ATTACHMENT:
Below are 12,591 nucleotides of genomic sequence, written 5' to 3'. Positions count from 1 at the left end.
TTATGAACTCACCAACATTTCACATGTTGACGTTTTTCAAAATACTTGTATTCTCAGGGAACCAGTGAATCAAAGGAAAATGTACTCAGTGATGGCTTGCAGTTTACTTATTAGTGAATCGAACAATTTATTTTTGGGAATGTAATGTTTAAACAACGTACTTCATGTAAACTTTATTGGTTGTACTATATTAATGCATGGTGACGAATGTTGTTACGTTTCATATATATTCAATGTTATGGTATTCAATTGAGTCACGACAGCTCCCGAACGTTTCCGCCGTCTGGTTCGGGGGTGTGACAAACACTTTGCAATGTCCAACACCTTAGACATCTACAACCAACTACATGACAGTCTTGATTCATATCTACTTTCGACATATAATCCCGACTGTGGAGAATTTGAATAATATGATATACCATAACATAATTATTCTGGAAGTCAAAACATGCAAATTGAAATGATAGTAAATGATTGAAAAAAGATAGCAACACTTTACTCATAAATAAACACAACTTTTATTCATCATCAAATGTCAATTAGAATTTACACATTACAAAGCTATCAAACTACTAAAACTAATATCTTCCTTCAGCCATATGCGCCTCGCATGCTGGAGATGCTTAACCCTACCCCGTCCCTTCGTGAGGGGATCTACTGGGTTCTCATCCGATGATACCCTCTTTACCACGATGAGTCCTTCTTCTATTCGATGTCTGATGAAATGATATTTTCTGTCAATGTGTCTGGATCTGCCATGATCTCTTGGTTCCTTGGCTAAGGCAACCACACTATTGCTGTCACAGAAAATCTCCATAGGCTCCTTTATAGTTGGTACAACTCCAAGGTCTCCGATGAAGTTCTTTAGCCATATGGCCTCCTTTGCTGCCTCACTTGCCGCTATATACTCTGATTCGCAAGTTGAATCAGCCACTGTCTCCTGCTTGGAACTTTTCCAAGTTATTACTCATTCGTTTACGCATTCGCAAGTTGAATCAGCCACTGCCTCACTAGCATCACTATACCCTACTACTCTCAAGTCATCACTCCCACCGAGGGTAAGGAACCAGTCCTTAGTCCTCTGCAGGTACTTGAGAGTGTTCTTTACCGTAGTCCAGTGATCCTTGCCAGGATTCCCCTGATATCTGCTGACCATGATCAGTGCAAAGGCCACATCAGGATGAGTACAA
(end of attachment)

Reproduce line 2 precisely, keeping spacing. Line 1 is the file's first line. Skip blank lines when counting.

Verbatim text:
TTATGAACTCACCAACATTTCACATGTTGACGTTTTTCAAAATACTTGTATTCTCAGGGAACCAGTGAATCAAAGGAAAATGTACTCAGTGATGGCTTGCAGTTTACTTATTAGTGAATCGAACAATTTATTTTTGGGAATGTAATGTTTAAACAACGTACTTCATGTAAACTTTATTGGTTGTACTATATTAATGCATGGTGACGAATGTTGTTACGTTTCATATATATTCAATGTTATGGTATTCAATTGAGTCACGACAGCTCCCGAACGTTTCCGCCGTCTGGTTCGGGGGTGTGACAAACACTTTGCAATGTCCAACACCTTAGACATCTACAACCAACTACATGACAGTCTTGATTCATATCTACTTTCGACATATAATCCCGACTGTGGAGAATTTGAATAATATGATATACCATAACATAATTATTCTGGAAGTCAAAACATGCAAATTGAAATGATAGTAAATGATTGAAAAAAGATAGCAACACTTTACTCATAAATAAACACAACTTTTATTCATCATCAAATGTCAATTAGAATTTACACATTACAAAGCTATCAAACTACTAAAACTAATATCTTCCTTCAGCCATATGCGCCTCGCATGCTGGAGATGCTTAACCCTACCCCGTCCCTTCGTGAGGGGATCTACTGGGTTCTCATCCGATGATACCCTCTTTACCACGATGAGTCCTTCTTCTATTCGATGTCTGATGAAATGATATTTTCTGTCAATGTGTCTGGATCTGCCATGATCTCTTGGTTCCTTGGCTAAGGCAACCACACTATTGCTGTCACAGAAAATCTCCATAGGCTCCTTTATAGTTGGTACAACTCCAAGGTCTCCGATGAAGTTCTTTAGCCATATGGCCTCCTTTGCTGCCTCACTTGCCGCTATATACTCTGATTCGCAAGTTGAATCAGCCACTGTCTCCTGCTTGGAACTTTTCCAAGTTATTACTCATTCGTTTACGCATTCGCAAGTTGAATCAGCCACTGCCTCACTAGCATCACTATACCCTACTACTCTCAAGTCATCACTCCCACCGAGGGTAAGGAACCAGTCCTTAGTCCTCTGCAGGTACTTGAGAGTGTTCTTTACCGTAGTCCAGTGATCCTTGCCAGGATTCCCCTGATATCTGCTGACCATGATCAGTGCAAAGGCCACATCAGGATGAGTACAA